Friday from a Seattle courtroom, hope spread that President Donald Trump’s executive orders might add up to little more than longer, more threatening tweets. Federal Judge James Robart’s ruling in State of Washington vs. Donald J. Trump, et al has put a major kink in the president’s attempt to bar citizens from seven Muslim-majority countries from entering the United States.
At age six, Boris Krichevsky fled the former Soviet Union with his parents, younger sister and his uncle’s family. They came to America in 1991 as refugees. Today, Capitol Hill resident Krichevsky is an educator and a Ph.D. student at the University of Washington.
Wassef Haroun, who was born in Syria and raised in Lebanon, moved to the U.S. for school. He met his wife, Racha, whose father is Syrian and mother is Iranian, while they were both college students in Houston, Texas. Together they moved around a lot — Seattle, Paris, Dubai, and back to Seattle. They opened Mamnoon restaurant on Capitol Hill’s Melrose Ave.
“We are afforded lots of great opportunities by being here that we simply could not be afforded at home,” Haroun told CHS.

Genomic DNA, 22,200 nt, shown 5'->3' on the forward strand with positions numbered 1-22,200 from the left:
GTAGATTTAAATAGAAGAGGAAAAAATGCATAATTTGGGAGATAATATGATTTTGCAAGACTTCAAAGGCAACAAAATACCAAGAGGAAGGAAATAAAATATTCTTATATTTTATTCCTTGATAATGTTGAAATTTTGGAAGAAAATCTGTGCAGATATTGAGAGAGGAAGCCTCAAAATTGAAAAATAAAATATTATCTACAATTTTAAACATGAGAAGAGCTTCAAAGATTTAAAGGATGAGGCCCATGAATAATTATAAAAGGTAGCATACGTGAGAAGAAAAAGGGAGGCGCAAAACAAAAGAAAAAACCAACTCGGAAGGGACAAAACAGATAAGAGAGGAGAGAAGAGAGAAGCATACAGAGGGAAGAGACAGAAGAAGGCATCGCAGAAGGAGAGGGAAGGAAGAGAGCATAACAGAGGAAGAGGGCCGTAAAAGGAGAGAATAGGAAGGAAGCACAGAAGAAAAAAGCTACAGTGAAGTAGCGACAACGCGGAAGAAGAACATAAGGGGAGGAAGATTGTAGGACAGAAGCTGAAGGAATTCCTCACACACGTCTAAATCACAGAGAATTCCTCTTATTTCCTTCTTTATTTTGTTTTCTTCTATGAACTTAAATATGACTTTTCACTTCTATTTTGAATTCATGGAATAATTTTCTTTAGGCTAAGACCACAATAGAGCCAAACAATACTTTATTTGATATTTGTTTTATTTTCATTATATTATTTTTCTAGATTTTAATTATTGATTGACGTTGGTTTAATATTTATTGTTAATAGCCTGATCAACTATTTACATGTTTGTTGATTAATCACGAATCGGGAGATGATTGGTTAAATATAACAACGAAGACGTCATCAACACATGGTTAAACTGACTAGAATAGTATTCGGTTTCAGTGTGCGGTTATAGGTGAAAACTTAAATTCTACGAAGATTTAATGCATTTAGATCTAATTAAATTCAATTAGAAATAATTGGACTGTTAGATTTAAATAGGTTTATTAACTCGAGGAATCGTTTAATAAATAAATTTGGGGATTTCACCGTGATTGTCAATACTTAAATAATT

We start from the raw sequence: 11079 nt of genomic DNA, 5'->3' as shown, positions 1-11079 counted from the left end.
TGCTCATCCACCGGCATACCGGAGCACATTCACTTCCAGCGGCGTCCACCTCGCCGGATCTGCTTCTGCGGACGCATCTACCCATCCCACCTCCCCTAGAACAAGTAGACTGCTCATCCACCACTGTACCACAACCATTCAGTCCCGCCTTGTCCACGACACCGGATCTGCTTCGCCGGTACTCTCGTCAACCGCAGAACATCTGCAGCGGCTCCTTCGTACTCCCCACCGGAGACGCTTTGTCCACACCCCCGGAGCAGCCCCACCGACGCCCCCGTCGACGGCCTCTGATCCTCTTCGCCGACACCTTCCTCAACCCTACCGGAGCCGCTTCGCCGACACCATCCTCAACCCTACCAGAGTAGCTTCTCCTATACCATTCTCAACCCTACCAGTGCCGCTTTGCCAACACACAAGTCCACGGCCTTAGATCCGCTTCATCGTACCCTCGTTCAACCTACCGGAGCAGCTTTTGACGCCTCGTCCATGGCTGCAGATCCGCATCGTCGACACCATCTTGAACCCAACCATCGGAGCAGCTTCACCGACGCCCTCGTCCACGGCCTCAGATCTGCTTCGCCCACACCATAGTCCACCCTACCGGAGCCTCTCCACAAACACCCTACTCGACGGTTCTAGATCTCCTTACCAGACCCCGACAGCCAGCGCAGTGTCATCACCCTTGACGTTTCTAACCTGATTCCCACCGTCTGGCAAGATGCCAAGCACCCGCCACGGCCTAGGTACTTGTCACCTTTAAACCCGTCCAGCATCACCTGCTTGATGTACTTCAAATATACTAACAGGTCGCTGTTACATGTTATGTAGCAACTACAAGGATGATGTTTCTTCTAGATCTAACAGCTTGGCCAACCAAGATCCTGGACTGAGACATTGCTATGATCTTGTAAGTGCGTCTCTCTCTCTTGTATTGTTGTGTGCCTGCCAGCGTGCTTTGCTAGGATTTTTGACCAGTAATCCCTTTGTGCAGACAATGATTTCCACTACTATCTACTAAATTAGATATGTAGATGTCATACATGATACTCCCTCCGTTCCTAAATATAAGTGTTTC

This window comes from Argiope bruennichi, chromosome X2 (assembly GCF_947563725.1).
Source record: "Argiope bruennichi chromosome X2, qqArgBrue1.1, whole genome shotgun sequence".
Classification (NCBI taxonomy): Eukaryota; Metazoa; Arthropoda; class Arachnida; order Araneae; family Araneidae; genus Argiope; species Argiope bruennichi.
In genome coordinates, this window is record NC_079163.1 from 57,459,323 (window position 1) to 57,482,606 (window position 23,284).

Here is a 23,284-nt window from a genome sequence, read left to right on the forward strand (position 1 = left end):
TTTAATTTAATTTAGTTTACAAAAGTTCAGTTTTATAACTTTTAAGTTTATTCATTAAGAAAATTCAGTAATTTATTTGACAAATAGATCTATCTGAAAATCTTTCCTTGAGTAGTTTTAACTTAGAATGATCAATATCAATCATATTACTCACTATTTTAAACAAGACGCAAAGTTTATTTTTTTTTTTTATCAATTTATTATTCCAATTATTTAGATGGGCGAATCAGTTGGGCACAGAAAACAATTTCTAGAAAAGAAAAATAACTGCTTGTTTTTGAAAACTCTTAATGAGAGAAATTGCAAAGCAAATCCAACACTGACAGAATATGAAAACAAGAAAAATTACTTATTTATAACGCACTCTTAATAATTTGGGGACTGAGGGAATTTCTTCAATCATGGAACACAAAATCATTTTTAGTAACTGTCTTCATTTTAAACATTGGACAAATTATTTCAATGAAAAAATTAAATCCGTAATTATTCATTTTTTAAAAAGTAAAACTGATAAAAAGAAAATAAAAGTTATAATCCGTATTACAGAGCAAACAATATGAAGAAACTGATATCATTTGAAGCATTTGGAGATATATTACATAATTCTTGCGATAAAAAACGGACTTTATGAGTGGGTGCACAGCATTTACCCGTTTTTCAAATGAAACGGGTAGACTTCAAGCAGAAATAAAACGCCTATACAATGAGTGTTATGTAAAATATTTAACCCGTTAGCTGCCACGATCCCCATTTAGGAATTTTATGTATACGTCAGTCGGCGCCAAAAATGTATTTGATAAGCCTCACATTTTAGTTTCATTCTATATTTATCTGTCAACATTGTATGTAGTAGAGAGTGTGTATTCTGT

With the battle over Trump’s blocked immigration ban — and the appeal filed Saturday — as background, both men talked with CHS about their views molded by both their backgrounds coming to the U.S. and the work they are currently doing.
Krichevsky may not be a citizen from one of the seven Muslim-majority countries that Trump’s executive order signed last Friday intended to bar from entering the U.S. but the attempted ban reminded him of his experience as a Russian-Jewish immigrant.
“When I saw some of the images on the news in the recent days, it resonated a lot with me because we were that family at JFK (airport in New York) in ‘91, but our experience was different,” Krichevsky said.
For Haroun, his family in Lebanon and wife’s family in Syria would not be able to do something as simple as visit their loved ones in the United States.
“It reaches into my life as an American citizen,” Haroun told CHS.
The executive order attempted to bar citizens from Iran, Iraq, Libya, Somalia, Sudan, Syria, and Yemen from entering the United States for the next 90 days. Refugees would be banned for 120 days. Syrian refugees would be banned indefinitely. Travelers across the country and the world were caught in limbo with the sudden executive action, and activists flooded airports to protest.
“There was a lot of talk during the campaign about the potential (of a ban),” Haroun said. “I think we were all really stunned by the reach and the aggressiveness of the action.”
Most people are born into their religion, Haroun said. Targeting Muslims, who according to the Pew Research Center, were 1.6 billion people strong in 2010 making it the second-largest religion in the world after Christianity, hurts America’s standing in the world.
According to Haroun “most immigrants pay back many times over” what they get from living in the U.S. both culturally and economically.
“To us, immigration is an attribute to American society,” Haroun said.